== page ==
Extending from the south-east angle of the main group of buildings are the walls and foundations of a secondary group of buildings (17, 18). These have been identified as the hospitium or the abbot's house, but they occupy the position in which the infirmary is more usually found. The hall was a very spacious apartment, measuring 83 ft. in length by 48 ft. 9 inches in breadth, which was divided by two rows of columns. The fish-ponds lay between the monastery and the river to the south. The abbey mill was situated about 80 yards to the north-west. The millpool may be distinctly traced, together with the goit or mill stream.

Dissolution and later history

On 22 November 1539 the abbey was surrendered to Henry VIII's commissioners in the Dissolution of the monasteries. It was awarded to Thomas Cranmer in 1542, but reverted back to the crown when Cranmer was executed in 1556. Sir Robert Savile purchased the estate in 1584, and it remained in his family's hands for almost a hundred years. In 1671 it passed into the hands of the Brudenell family, Earls of Cardigan. Much of the stone was removed for re-use in other buildings in the area, including the steps leading to Leeds Bridge.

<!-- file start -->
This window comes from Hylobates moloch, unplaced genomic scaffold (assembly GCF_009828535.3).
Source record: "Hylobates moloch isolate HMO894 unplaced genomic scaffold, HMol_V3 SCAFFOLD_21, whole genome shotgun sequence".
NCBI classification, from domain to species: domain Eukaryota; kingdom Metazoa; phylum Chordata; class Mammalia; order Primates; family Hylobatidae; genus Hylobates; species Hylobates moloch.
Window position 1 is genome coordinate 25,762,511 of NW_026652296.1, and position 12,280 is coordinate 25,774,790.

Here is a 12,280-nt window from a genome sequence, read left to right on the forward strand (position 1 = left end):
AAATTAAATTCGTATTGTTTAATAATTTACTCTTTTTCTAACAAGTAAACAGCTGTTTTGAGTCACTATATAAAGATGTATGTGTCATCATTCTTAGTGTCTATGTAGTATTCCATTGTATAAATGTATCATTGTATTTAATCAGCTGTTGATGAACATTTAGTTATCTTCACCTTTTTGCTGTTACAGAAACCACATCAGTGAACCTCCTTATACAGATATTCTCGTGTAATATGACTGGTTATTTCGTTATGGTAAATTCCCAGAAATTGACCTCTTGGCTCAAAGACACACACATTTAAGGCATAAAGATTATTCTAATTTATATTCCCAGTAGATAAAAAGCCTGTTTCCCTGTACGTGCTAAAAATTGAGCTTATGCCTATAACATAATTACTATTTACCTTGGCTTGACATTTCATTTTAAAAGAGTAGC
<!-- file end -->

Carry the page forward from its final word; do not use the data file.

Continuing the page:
During the 18th century the picturesque ruins attracted artists of the Romantic movement and were painted by artists including J. M. W. Turner, John Sell Cotman and Thomas Girtin. In 1889 the abbey was sold to Colonel John North, who presented it to Leeds City Council. The Council undertook a major restoration project and the abbey was opened to the public in 1895.

The abbey today

The abbey is a Grade I listed building and Scheduled Ancient Monument. After a £5.5 million renovation programme there is a new visitor centre with interactive exhibits which illustrates the history of the abbey and the lives of the monks. Entry to the Abbey itself is via the visitor centre – free of charge, but with a donation box. Occasionally, guided tours are available (free of charge).

The Leeds Shakespeare Festival, performed by the British Shakespeare Company, took place annually in the cloisters from 1995 until 2009. The abbey grounds are a public park, and are used for occasional events such as the annual Kirkstall Festival and the Kirkstall Fantasia open-air concerts.

On the other side of the main road, the grade II* listed former abbey gatehouse now forms the Abbey House Museum.

The Abbey was also used on 19 March 2011 for the live BBC Three event Frankenstein's Wedding... Live in Leeds. A live music drama starring Andrew Gower and Lacey Turner as fiancees Victor Frankenstein and Elizabeth Lavenza.

On 10 and 11 September 2011 the Kaiser Chiefs will play concerts at Kirkstall Abbey to a maximum audience of 10,000 on each day.